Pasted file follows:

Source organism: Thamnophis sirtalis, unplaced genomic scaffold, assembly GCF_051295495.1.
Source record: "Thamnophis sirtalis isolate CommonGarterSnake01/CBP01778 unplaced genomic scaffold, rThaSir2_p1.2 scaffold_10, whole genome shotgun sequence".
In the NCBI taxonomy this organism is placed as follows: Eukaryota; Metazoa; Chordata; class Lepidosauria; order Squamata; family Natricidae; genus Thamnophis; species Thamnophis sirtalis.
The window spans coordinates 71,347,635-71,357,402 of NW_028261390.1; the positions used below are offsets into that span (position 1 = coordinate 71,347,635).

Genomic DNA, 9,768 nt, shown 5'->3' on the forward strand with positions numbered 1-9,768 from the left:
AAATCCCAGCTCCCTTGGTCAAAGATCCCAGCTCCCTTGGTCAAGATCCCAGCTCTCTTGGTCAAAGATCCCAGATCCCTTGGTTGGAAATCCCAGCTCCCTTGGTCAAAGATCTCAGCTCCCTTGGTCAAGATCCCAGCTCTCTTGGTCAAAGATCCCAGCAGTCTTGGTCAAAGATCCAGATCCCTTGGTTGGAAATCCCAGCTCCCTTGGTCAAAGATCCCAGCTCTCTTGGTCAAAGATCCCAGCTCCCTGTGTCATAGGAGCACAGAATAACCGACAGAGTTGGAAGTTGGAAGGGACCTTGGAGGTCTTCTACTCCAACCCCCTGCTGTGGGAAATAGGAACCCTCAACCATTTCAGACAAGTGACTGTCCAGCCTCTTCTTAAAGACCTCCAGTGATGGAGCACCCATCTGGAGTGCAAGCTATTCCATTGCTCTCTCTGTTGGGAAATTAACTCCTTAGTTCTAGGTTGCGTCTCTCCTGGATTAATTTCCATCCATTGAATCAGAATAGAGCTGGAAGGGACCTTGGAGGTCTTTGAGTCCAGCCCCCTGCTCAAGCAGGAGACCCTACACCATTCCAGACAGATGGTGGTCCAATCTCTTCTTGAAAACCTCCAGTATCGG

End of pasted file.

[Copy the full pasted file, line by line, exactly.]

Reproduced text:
Source organism: Thamnophis sirtalis, unplaced genomic scaffold, assembly GCF_051295495.1.
Source record: "Thamnophis sirtalis isolate CommonGarterSnake01/CBP01778 unplaced genomic scaffold, rThaSir2_p1.2 scaffold_10, whole genome shotgun sequence".
In the NCBI taxonomy this organism is placed as follows: Eukaryota; Metazoa; Chordata; class Lepidosauria; order Squamata; family Natricidae; genus Thamnophis; species Thamnophis sirtalis.
The window spans coordinates 71,347,635-71,357,402 of NW_028261390.1; the positions used below are offsets into that span (position 1 = coordinate 71,347,635).

Genomic DNA, 9,768 nt, shown 5'->3' on the forward strand with positions numbered 1-9,768 from the left:
AAATCCCAGCTCCCTTGGTCAAAGATCCCAGCTCCCTTGGTCAAGATCCCAGCTCTCTTGGTCAAAGATCCCAGATCCCTTGGTTGGAAATCCCAGCTCCCTTGGTCAAAGATCTCAGCTCCCTTGGTCAAGATCCCAGCTCTCTTGGTCAAAGATCCCAGCAGTCTTGGTCAAAGATCCAGATCCCTTGGTTGGAAATCCCAGCTCCCTTGGTCAAAGATCCCAGCTCTCTTGGTCAAAGATCCCAGCTCCCTGTGTCATAGGAGCACAGAATAACCGACAGAGTTGGAAGTTGGAAGGGACCTTGGAGGTCTTCTACTCCAACCCCCTGCTGTGGGAAATAGGAACCCTCAACCATTTCAGACAAGTGACTGTCCAGCCTCTTCTTAAAGACCTCCAGTGATGGAGCACCCATCTGGAGTGCAAGCTATTCCATTGCTCTCTCTGTTGGGAAATTAACTCCTTAGTTCTAGGTTGCGTCTCTCCTGGATTAATTTCCATCCATTGAATCAGAATAGAGCTGGAAGGGACCTTGGAGGTCTTTGAGTCCAGCCCCCTGCTCAAGCAGGAGACCCTACACCATTCCAGACAGATGGTGGTCCAATCTCTTCTTGAAAACCTCCAGTATCGG